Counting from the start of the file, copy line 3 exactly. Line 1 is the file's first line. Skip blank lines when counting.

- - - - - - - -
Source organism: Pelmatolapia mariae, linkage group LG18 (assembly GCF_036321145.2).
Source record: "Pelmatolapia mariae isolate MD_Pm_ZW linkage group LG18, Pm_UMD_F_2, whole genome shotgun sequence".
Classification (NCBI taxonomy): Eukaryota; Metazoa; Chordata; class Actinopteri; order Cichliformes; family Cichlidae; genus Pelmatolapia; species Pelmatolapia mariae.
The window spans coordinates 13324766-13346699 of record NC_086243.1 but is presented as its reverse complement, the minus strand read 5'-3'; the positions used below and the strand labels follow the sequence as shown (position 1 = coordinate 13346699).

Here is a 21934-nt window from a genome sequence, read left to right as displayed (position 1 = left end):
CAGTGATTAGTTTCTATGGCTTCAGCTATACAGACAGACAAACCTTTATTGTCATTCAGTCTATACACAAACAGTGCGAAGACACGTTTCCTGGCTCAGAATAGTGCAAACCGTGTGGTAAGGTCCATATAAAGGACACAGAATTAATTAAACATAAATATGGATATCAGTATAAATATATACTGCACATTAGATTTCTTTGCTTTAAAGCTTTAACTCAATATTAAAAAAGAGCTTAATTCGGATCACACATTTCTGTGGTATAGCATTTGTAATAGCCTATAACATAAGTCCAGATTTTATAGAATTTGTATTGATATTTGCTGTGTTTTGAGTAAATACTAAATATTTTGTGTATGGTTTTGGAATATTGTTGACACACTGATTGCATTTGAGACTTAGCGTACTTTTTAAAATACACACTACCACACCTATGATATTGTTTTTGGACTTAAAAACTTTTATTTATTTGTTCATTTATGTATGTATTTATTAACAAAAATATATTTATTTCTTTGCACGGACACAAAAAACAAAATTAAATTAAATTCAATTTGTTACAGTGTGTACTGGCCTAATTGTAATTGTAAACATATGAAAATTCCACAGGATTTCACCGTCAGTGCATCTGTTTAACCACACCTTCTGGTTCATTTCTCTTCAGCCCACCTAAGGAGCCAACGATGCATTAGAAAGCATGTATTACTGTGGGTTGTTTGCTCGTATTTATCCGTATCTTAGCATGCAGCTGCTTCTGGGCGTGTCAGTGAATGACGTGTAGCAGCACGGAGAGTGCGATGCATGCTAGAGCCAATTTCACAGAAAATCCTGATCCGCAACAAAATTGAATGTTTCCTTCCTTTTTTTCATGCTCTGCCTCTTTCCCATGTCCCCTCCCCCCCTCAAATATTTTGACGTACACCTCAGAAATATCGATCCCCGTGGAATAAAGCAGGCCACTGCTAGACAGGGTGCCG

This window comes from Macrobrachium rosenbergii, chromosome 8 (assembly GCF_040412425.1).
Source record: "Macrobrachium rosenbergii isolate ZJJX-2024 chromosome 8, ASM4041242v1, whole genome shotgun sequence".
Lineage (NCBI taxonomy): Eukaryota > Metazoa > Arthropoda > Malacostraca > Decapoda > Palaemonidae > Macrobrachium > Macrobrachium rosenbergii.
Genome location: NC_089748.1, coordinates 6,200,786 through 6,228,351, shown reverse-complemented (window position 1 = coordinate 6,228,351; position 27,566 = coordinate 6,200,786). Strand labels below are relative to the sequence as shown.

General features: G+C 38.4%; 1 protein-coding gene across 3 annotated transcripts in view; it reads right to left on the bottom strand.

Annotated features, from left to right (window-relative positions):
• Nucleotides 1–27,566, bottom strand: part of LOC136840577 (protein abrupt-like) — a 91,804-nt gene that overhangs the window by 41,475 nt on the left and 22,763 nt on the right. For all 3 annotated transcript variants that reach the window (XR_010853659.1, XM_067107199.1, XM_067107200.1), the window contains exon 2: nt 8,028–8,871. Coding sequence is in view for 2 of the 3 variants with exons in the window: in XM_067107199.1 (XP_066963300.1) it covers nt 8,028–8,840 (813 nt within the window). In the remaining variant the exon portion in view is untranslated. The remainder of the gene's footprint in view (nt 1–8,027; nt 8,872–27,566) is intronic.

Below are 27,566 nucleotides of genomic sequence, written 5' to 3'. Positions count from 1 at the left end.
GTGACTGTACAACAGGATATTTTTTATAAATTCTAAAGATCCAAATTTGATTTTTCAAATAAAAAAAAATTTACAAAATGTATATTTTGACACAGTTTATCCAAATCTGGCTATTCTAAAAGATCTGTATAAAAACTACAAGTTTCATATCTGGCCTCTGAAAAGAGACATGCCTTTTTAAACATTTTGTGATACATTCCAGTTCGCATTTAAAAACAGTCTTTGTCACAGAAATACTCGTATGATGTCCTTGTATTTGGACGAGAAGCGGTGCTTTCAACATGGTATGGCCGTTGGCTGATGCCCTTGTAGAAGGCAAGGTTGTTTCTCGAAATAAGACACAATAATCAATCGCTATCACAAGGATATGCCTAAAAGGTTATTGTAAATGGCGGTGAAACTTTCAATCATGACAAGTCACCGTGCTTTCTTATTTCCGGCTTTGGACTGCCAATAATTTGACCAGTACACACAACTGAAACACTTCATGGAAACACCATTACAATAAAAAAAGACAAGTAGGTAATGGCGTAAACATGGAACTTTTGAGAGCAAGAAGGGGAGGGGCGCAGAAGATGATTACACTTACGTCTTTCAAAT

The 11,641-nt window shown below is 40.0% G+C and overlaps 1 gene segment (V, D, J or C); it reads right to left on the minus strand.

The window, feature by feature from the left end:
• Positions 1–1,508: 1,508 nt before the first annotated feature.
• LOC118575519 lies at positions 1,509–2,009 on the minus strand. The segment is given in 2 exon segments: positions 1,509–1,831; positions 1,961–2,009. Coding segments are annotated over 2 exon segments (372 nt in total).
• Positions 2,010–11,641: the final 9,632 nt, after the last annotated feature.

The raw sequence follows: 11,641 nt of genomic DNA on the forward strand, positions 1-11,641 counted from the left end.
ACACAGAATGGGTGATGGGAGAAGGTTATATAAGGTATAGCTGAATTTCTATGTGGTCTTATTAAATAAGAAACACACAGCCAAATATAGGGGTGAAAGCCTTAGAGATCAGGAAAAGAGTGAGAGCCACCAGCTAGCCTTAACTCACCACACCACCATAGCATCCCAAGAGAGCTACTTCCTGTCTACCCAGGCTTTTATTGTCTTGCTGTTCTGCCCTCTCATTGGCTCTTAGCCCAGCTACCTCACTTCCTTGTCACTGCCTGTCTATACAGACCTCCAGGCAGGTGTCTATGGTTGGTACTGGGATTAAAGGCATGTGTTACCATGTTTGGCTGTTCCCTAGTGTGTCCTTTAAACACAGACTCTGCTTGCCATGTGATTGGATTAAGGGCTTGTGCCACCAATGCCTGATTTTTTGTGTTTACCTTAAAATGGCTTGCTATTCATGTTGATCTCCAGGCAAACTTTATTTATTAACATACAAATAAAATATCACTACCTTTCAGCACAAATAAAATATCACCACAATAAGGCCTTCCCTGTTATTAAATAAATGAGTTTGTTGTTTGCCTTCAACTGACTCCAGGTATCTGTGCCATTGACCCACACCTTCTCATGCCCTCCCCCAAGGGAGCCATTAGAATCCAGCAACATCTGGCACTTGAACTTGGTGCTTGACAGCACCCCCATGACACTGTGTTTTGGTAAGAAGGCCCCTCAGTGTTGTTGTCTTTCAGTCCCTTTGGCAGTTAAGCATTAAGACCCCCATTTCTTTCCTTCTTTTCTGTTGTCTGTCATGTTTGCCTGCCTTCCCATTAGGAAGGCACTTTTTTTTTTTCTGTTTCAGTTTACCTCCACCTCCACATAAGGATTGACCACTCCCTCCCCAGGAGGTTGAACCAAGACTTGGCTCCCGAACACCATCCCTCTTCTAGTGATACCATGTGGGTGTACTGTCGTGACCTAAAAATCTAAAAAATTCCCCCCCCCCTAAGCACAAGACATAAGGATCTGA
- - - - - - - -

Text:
Classification (NCBI taxonomy): Eukaryota; Metazoa; Chordata; class Actinopteri; order Cichliformes; family Cichlidae; genus Pelmatolapia; species Pelmatolapia mariae.